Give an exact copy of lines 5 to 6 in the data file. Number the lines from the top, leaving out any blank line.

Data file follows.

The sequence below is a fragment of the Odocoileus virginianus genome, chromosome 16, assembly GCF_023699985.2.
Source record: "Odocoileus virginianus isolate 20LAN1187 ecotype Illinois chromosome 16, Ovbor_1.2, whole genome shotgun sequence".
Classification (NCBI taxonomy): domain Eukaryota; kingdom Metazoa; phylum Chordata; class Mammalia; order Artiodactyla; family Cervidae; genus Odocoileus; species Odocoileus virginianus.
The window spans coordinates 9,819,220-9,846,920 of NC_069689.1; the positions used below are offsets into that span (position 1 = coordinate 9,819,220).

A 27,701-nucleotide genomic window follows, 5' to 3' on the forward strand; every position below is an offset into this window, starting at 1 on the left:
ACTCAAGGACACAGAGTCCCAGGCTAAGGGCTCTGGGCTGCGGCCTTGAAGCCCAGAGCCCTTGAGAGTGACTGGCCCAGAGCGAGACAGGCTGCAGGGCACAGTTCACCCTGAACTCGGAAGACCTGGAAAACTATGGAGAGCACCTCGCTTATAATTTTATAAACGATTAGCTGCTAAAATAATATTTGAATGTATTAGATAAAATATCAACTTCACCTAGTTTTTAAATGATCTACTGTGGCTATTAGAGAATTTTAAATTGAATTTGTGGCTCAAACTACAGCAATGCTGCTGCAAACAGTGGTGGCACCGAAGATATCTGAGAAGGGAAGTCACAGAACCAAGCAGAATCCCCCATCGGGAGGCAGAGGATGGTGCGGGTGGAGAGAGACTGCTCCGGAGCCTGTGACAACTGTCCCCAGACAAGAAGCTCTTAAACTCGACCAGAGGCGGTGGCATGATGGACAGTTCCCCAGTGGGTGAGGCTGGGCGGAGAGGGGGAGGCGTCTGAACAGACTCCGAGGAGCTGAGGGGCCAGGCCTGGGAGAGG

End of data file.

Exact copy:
A 27,701-nucleotide genomic window follows, 5' to 3' on the forward strand; every position below is an offset into this window, starting at 1 on the left:
ACTCAAGGACACAGAGTCCCAGGCTAAGGGCTCTGGGCTGCGGCCTTGAAGCCCAGAGCCCTTGAGAGTGACTGGCCCAGAGCGAGACAGGCTGCAGGGCACAGTTCACCCTGAACTCGGAAGACCTGGAAAACTATGGAGAGCACCTCGCTTATAATTTTATAAACGATTAGCTGCTAAAATAATATTTGAATGTATTAGATAAAATATCAACTTCACCTAGTTTTTAAATGATCTACTGTGGCTATTAGAGAATTTTAAATTGAATTTGTGGCTCAAACTACAGCAATGCTGCTGCAAACAGTGGTGGCACCGAAGATATCTGAGAAGGGAAGTCACAGAACCAAGCAGAATCCCCCATCGGGAGGCAGAGGATGGTGCGGGTGGAGAGAGACTGCTCCGGAGCCTGTGACAACTGTCCCCAGACAAGAAGCTCTTAAACTCGACCAGAGGCGGTGGCATGATGGACAGTTCCCCAGTGGGTGAGGCTGGGCGGAGAGGGGGAGGCGTCTGAACAGACTCCGAGGAGCTGAGGGGCCAGGCCTGGGAGAGG